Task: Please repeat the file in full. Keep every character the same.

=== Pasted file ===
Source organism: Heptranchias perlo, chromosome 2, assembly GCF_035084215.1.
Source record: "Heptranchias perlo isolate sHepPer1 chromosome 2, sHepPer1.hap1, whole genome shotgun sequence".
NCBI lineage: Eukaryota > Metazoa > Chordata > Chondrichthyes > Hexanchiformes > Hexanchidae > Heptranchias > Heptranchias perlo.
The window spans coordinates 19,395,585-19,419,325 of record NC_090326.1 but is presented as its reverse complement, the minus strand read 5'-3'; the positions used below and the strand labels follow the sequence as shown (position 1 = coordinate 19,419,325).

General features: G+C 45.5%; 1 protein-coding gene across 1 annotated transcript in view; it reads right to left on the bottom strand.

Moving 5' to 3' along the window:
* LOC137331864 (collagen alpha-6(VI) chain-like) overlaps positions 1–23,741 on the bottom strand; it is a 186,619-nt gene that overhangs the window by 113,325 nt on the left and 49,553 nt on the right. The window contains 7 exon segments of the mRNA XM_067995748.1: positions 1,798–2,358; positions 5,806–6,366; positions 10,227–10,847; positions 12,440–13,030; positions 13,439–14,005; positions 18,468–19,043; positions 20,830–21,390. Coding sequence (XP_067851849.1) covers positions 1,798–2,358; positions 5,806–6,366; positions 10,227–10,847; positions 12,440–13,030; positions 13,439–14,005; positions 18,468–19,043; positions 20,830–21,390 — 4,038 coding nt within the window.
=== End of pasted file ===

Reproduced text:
Source organism: Heptranchias perlo, chromosome 2, assembly GCF_035084215.1.
Source record: "Heptranchias perlo isolate sHepPer1 chromosome 2, sHepPer1.hap1, whole genome shotgun sequence".
NCBI lineage: Eukaryota > Metazoa > Chordata > Chondrichthyes > Hexanchiformes > Hexanchidae > Heptranchias > Heptranchias perlo.
The window spans coordinates 19,395,585-19,419,325 of record NC_090326.1 but is presented as its reverse complement, the minus strand read 5'-3'; the positions used below and the strand labels follow the sequence as shown (position 1 = coordinate 19,419,325).

General features: G+C 45.5%; 1 protein-coding gene across 1 annotated transcript in view; it reads right to left on the bottom strand.

Moving 5' to 3' along the window:
* LOC137331864 (collagen alpha-6(VI) chain-like) overlaps positions 1–23,741 on the bottom strand; it is a 186,619-nt gene that overhangs the window by 113,325 nt on the left and 49,553 nt on the right. The window contains 7 exon segments of the mRNA XM_067995748.1: positions 1,798–2,358; positions 5,806–6,366; positions 10,227–10,847; positions 12,440–13,030; positions 13,439–14,005; positions 18,468–19,043; positions 20,830–21,390. Coding sequence (XP_067851849.1) covers positions 1,798–2,358; positions 5,806–6,366; positions 10,227–10,847; positions 12,440–13,030; positions 13,439–14,005; positions 18,468–19,043; positions 20,830–21,390 — 4,038 coding nt within the window.